After the three hour break at Coffee Creek, I hit the water just after quarter past two on Friday afternoon for the home stretch to the town of Dawson. I say “home stretch” because it’s “only” 12 to 13 hours between Coffee Creek and Dawson. I know that sounds ridiculous but it really does feel like you’re almost there at this point.
By then I knew that if I didn’t make any big mistakes I could not only win but even break last year’s record for the SUP division. So with renewed energy and focus, I paddled strong for the first 6 hours together with a solo kayaker. I was also taking very good care to read the map and the river so I could follow the quickest water.
I recognised the mistake I made last year, where I lost about 30 minutes, and made sure I avoided it this time.
As you slowly but surely approach the finish at Dawson, which was a boom town during the 19th-century Yukon gold rush, you begin to paddle faster again. Even though your body is so tired, the excitement of knowing you are almost there drives you. The dreamy thoughts of what food you’re going to eat at the finish line also really motivates you to finish strong.
By the time I finally crossed the line, just after 2am on Saturday morning (the fourth day; we started at lunchtime Wednesday), my race clock was 52 hours, 16 minutes, 6 seconds. That was a new record by about 2 and a half hours.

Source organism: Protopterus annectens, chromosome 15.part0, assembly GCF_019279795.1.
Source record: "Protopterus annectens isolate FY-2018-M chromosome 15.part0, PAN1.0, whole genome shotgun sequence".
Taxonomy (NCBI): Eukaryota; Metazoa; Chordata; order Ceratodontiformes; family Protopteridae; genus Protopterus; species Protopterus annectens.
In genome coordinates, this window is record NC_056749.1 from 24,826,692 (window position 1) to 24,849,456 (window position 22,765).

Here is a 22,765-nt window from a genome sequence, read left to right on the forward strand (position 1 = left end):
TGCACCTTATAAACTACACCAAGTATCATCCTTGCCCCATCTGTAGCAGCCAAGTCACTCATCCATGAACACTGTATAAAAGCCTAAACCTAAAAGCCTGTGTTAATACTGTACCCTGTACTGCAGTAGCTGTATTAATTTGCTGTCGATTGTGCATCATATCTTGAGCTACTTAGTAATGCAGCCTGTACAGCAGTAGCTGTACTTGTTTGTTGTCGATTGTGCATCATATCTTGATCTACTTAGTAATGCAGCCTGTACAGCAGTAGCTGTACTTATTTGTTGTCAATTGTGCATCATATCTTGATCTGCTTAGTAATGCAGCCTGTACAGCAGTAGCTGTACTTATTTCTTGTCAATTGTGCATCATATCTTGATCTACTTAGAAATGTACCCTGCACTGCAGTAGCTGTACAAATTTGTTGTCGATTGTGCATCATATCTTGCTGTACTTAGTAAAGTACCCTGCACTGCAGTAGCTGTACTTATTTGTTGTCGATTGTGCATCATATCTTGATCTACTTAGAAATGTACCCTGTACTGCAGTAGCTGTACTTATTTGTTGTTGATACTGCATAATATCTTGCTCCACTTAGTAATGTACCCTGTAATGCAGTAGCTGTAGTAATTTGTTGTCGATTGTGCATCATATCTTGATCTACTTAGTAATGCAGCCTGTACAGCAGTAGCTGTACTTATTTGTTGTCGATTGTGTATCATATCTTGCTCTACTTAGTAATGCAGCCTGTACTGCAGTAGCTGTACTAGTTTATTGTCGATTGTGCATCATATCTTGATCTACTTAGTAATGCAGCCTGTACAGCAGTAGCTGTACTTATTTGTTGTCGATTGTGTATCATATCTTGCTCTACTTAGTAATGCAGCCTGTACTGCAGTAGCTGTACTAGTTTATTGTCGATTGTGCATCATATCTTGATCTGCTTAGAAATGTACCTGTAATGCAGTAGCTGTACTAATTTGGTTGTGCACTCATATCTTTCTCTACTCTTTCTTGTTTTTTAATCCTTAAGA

Add on the 10 hours of mandatory stops and it was just over 62 hours since we started. More than two and a half days.
Peter Allen was third in 57 hours. He crossed the line just after 7am to complete three full nights of paddling.
Joanne Hamilton-Vale was next over the line. She hit Dawson just before 9:30am on Saturday morning to record a time of 59 hours, 28 minutes. It’s a new record for the women’s SUP division.
Jo had famously left her wedding ring with the organisers after retiring mid-race last year, telling them not to return it until she finished the race. She made good on her promise and was reunited with her precious piece of jewelry.